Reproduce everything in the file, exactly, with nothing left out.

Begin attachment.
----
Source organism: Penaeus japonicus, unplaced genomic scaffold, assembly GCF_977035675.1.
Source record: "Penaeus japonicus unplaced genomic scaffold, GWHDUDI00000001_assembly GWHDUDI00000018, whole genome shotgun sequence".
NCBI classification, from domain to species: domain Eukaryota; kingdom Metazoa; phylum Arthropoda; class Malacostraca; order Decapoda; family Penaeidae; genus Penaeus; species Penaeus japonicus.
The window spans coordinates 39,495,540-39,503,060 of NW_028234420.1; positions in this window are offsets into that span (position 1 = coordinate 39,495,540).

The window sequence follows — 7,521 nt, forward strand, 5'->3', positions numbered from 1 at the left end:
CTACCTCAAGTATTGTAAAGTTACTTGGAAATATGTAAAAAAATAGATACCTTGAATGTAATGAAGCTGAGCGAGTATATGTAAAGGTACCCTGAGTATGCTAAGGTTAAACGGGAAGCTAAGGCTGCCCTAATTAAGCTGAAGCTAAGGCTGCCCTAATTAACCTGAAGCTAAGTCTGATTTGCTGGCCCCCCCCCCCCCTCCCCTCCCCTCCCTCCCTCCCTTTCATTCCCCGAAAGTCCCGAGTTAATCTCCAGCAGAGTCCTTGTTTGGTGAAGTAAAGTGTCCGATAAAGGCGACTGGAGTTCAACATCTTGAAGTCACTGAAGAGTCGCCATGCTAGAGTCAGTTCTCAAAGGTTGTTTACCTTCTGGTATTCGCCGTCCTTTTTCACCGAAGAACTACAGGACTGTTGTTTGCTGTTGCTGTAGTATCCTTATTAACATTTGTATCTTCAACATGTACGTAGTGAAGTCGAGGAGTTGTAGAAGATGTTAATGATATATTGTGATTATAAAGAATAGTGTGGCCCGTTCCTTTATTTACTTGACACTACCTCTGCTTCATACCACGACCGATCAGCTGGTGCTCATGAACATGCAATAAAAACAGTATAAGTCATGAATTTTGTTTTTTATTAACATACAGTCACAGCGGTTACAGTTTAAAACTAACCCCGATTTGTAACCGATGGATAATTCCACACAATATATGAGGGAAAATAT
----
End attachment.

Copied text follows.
Source organism: Penaeus japonicus, unplaced genomic scaffold, assembly GCF_977035675.1.
Source record: "Penaeus japonicus unplaced genomic scaffold, GWHDUDI00000001_assembly GWHDUDI00000018, whole genome shotgun sequence".
NCBI classification, from domain to species: domain Eukaryota; kingdom Metazoa; phylum Arthropoda; class Malacostraca; order Decapoda; family Penaeidae; genus Penaeus; species Penaeus japonicus.
The window spans coordinates 39,495,540-39,503,060 of NW_028234420.1; positions in this window are offsets into that span (position 1 = coordinate 39,495,540).

The window sequence follows — 7,521 nt, forward strand, 5'->3', positions numbered from 1 at the left end:
CTACCTCAAGTATTGTAAAGTTACTTGGAAATATGTAAAAAAATAGATACCTTGAATGTAATGAAGCTGAGCGAGTATATGTAAAGGTACCCTGAGTATGCTAAGGTTAAACGGGAAGCTAAGGCTGCCCTAATTAAGCTGAAGCTAAGGCTGCCCTAATTAACCTGAAGCTAAGTCTGATTTGCTGGCCCCCCCCCCCCCTCCCCTCCCCTCCCTCCCTCCCTTTCATTCCCCGAAAGTCCCGAGTTAATCTCCAGCAGAGTCCTTGTTTGGTGAAGTAAAGTGTCCGATAAAGGCGACTGGAGTTCAACATCTTGAAGTCACTGAAGAGTCGCCATGCTAGAGTCAGTTCTCAAAGGTTGTTTACCTTCTGGTATTCGCCGTCCTTTTTCACCGAAGAACTACAGGACTGTTGTTTGCTGTTGCTGTAGTATCCTTATTAACATTTGTATCTTCAACATGTACGTAGTGAAGTCGAGGAGTTGTAGAAGATGTTAATGATATATTGTGATTATAAAGAATAGTGTGGCCCGTTCCTTTATTTACTTGACACTACCTCTGCTTCATACCACGACCGATCAGCTGGTGCTCATGAACATGCAATAAAAACAGTATAAGTCATGAATTTTGTTTTTTATTAACATACAGTCACAGCGGTTACAGTTTAAAACTAACCCCGATTTGTAACCGATGGATAATTCCACACAATATATGAGGGAAAATAT